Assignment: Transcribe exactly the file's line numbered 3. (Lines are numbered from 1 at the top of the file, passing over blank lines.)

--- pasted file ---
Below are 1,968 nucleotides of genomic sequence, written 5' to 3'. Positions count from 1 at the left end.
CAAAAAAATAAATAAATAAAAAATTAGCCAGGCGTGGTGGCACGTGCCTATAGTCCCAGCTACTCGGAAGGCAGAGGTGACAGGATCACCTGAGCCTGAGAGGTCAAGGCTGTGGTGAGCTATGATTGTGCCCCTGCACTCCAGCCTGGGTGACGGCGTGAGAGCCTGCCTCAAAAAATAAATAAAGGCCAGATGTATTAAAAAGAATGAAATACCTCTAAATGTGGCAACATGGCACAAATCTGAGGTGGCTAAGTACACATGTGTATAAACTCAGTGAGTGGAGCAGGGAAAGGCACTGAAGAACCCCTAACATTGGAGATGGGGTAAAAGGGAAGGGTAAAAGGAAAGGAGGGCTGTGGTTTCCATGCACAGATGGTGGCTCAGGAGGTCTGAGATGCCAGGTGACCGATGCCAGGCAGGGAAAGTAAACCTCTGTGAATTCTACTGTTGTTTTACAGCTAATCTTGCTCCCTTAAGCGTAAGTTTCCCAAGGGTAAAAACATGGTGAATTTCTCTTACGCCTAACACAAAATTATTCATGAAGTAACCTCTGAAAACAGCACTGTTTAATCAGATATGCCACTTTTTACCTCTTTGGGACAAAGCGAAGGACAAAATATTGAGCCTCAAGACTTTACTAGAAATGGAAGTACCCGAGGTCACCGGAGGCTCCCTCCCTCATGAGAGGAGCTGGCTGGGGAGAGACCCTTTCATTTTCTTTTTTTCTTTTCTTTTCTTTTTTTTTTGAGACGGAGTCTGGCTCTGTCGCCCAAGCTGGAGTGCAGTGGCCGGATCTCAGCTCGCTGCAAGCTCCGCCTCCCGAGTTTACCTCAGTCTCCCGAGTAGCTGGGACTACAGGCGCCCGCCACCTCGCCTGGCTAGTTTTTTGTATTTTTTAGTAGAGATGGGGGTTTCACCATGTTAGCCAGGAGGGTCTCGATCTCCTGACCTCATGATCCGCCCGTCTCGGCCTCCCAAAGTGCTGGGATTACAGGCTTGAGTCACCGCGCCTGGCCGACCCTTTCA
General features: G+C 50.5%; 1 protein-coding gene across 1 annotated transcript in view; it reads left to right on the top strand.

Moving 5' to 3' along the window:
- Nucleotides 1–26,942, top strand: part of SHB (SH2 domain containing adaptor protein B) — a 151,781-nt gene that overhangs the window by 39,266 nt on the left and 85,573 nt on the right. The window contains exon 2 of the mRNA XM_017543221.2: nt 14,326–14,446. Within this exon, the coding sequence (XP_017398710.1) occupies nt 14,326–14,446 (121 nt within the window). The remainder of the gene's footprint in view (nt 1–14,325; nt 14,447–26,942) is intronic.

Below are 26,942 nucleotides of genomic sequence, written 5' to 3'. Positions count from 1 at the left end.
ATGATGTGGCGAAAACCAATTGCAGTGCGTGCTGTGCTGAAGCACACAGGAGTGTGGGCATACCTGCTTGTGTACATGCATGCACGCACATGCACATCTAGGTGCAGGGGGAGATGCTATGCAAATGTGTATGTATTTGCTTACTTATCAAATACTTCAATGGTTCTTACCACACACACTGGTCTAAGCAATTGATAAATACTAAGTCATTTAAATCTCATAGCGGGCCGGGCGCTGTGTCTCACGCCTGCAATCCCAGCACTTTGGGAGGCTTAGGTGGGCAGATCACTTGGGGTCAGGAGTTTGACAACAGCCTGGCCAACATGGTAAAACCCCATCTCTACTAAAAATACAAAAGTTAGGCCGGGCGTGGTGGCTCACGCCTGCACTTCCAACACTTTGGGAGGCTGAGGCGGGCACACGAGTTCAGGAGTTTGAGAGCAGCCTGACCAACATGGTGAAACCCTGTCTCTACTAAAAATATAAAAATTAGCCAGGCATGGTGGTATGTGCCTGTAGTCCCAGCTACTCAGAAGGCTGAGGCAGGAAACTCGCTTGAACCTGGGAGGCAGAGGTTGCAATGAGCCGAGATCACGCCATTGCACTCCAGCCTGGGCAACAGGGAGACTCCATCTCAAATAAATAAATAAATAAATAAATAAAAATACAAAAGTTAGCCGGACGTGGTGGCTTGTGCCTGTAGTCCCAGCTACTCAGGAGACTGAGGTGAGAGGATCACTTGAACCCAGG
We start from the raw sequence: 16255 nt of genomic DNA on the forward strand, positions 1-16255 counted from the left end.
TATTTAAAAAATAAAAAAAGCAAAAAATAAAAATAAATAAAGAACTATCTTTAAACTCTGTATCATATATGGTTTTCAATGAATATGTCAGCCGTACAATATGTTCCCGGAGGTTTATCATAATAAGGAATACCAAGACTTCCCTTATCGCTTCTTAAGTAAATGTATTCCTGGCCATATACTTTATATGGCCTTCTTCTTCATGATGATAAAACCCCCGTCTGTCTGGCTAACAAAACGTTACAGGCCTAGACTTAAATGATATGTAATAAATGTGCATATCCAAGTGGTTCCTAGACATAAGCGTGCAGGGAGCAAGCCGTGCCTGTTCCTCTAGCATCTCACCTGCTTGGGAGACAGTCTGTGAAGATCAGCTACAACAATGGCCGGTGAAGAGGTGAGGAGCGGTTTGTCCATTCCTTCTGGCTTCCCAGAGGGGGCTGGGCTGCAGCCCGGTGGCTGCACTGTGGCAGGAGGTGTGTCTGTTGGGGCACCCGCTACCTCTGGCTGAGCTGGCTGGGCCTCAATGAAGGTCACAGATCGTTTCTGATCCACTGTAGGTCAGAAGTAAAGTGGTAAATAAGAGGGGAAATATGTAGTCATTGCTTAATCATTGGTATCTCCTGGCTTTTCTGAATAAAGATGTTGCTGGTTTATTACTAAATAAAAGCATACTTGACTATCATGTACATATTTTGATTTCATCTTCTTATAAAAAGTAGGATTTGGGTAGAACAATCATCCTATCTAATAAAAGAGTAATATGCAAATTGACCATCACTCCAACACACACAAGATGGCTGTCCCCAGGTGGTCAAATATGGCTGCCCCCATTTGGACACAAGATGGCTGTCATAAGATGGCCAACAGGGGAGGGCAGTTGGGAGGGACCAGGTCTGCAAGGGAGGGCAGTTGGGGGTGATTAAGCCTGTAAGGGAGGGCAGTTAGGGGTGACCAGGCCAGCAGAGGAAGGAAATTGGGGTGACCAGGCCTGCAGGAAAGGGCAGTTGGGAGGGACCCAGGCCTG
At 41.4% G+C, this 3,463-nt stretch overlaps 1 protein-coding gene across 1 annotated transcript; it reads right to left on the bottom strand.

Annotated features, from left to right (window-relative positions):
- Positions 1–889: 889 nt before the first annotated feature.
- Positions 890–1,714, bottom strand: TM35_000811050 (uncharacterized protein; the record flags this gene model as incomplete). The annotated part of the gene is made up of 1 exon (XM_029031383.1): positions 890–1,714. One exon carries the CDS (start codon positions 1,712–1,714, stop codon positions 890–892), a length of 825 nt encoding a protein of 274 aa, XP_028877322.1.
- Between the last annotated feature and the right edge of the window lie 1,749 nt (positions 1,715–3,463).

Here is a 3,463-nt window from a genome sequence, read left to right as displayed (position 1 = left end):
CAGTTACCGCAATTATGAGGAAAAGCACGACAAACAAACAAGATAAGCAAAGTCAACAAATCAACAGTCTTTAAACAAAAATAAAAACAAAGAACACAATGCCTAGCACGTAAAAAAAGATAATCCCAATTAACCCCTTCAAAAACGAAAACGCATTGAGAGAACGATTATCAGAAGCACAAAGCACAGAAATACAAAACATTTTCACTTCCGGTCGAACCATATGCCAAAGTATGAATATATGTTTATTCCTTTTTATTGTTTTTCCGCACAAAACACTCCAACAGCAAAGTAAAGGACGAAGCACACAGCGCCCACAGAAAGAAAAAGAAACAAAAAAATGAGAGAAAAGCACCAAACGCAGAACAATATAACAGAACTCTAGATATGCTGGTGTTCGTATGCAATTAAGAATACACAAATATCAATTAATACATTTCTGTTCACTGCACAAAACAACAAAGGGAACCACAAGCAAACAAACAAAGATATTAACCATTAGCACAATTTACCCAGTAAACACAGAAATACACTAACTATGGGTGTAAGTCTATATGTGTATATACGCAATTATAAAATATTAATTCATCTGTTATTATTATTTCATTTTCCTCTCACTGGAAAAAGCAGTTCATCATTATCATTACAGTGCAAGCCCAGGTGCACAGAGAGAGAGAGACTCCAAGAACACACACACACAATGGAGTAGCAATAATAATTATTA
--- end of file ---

General features: G+C 50.5%; 1 protein-coding gene across 1 annotated transcript in view; it reads left to right on the top strand.